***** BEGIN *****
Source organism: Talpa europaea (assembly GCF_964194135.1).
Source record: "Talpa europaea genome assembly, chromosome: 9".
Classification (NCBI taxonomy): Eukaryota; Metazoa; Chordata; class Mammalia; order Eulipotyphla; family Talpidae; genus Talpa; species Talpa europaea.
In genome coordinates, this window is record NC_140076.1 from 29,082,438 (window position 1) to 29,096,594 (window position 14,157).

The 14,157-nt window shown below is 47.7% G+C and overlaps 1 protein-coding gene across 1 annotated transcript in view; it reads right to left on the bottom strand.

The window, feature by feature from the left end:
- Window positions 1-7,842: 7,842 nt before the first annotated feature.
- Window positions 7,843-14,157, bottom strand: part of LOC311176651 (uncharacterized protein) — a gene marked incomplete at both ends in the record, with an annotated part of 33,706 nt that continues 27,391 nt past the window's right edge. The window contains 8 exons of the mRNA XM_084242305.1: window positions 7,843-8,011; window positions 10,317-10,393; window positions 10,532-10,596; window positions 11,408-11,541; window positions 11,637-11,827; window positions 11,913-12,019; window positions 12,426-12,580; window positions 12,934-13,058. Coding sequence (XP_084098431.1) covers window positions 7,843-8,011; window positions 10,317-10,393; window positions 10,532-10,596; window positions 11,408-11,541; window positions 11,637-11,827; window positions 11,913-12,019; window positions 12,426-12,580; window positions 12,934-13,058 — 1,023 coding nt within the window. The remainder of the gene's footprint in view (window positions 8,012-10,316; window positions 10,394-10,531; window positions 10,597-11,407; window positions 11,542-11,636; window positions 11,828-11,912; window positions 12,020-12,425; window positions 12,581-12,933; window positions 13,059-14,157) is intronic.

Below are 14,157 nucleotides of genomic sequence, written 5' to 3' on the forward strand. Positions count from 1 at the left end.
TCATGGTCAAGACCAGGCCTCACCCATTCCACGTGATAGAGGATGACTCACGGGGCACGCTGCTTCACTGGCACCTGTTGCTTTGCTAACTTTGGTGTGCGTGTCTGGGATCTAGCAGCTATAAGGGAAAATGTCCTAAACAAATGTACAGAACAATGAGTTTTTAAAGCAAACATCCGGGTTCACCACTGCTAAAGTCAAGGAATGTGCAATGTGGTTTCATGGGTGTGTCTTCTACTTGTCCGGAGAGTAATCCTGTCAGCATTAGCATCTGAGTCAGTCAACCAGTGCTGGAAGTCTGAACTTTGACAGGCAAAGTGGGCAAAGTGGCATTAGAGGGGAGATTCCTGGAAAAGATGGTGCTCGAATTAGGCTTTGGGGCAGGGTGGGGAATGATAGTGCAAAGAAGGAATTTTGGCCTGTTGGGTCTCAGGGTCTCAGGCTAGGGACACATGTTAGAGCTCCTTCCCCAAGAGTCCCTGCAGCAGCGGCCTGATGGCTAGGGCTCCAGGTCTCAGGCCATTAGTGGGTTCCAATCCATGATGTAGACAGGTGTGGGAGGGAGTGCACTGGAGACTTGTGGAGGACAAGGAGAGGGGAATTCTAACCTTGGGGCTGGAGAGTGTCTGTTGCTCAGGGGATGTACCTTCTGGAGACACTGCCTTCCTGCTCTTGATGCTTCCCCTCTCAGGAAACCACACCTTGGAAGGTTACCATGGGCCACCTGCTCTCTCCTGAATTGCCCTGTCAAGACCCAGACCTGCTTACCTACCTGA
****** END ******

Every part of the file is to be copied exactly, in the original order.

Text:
Source organism: Talpa europaea (assembly GCF_964194135.1).
Source record: "Talpa europaea genome assembly, chromosome: 9".
Classification (NCBI taxonomy): Eukaryota; Metazoa; Chordata; class Mammalia; order Eulipotyphla; family Talpidae; genus Talpa; species Talpa europaea.
In genome coordinates, this window is record NC_140076.1 from 29,082,438 (window position 1) to 29,096,594 (window position 14,157).

The 14,157-nt window shown below is 47.7% G+C and overlaps 1 protein-coding gene across 1 annotated transcript in view; it reads right to left on the bottom strand.

The window, feature by feature from the left end:
- Window positions 1-7,842: 7,842 nt before the first annotated feature.
- Window positions 7,843-14,157, bottom strand: part of LOC311176651 (uncharacterized protein) — a gene marked incomplete at both ends in the record, with an annotated part of 33,706 nt that continues 27,391 nt past the window's right edge. The window contains 8 exons of the mRNA XM_084242305.1: window positions 7,843-8,011; window positions 10,317-10,393; window positions 10,532-10,596; window positions 11,408-11,541; window positions 11,637-11,827; window positions 11,913-12,019; window positions 12,426-12,580; window positions 12,934-13,058. Coding sequence (XP_084098431.1) covers window positions 7,843-8,011; window positions 10,317-10,393; window positions 10,532-10,596; window positions 11,408-11,541; window positions 11,637-11,827; window positions 11,913-12,019; window positions 12,426-12,580; window positions 12,934-13,058 — 1,023 coding nt within the window. The remainder of the gene's footprint in view (window positions 8,012-10,316; window positions 10,394-10,531; window positions 10,597-11,407; window positions 11,542-11,636; window positions 11,828-11,912; window positions 12,020-12,425; window positions 12,581-12,933; window positions 13,059-14,157) is intronic.

Below are 14,157 nucleotides of genomic sequence, written 5' to 3' on the forward strand. Positions count from 1 at the left end.
TCATGGTCAAGACCAGGCCTCACCCATTCCACGTGATAGAGGATGACTCACGGGGCACGCTGCTTCACTGGCACCTGTTGCTTTGCTAACTTTGGTGTGCGTGTCTGGGATCTAGCAGCTATAAGGGAAAATGTCCTAAACAAATGTACAGAACAATGAGTTTTTAAAGCAAACATCCGGGTTCACCACTGCTAAAGTCAAGGAATGTGCAATGTGGTTTCATGGGTGTGTCTTCTACTTGTCCGGAGAGTAATCCTGTCAGCATTAGCATCTGAGTCAGTCAACCAGTGCTGGAAGTCTGAACTTTGACAGGCAAAGTGGGCAAAGTGGCATTAGAGGGGAGATTCCTGGAAAAGATGGTGCTCGAATTAGGCTTTGGGGCAGGGTGGGGAATGATAGTGCAAAGAAGGAATTTTGGCCTGTTGGGTCTCAGGGTCTCAGGCTAGGGACACATGTTAGAGCTCCTTCCCCAAGAGTCCCTGCAGCAGCGGCCTGATGGCTAGGGCTCCAGGTCTCAGGCCATTAGTGGGTTCCAATCCATGATGTAGACAGGTGTGGGAGGGAGTGCACTGGAGACTTGTGGAGGACAAGGAGAGGGGAATTCTAACCTTGGGGCTGGAGAGTGTCTGTTGCTCAGGGGATGTACCTTCTGGAGACACTGCCTTCCTGCTCTTGATGCTTCCCCTCTCAGGAAACCACACCTTGGAAGGTTACCATGGGCCACCTGCTCTCTCCTGAATTGCCCTGTCAAGACCCAGACCTGCTTACCTACCTGA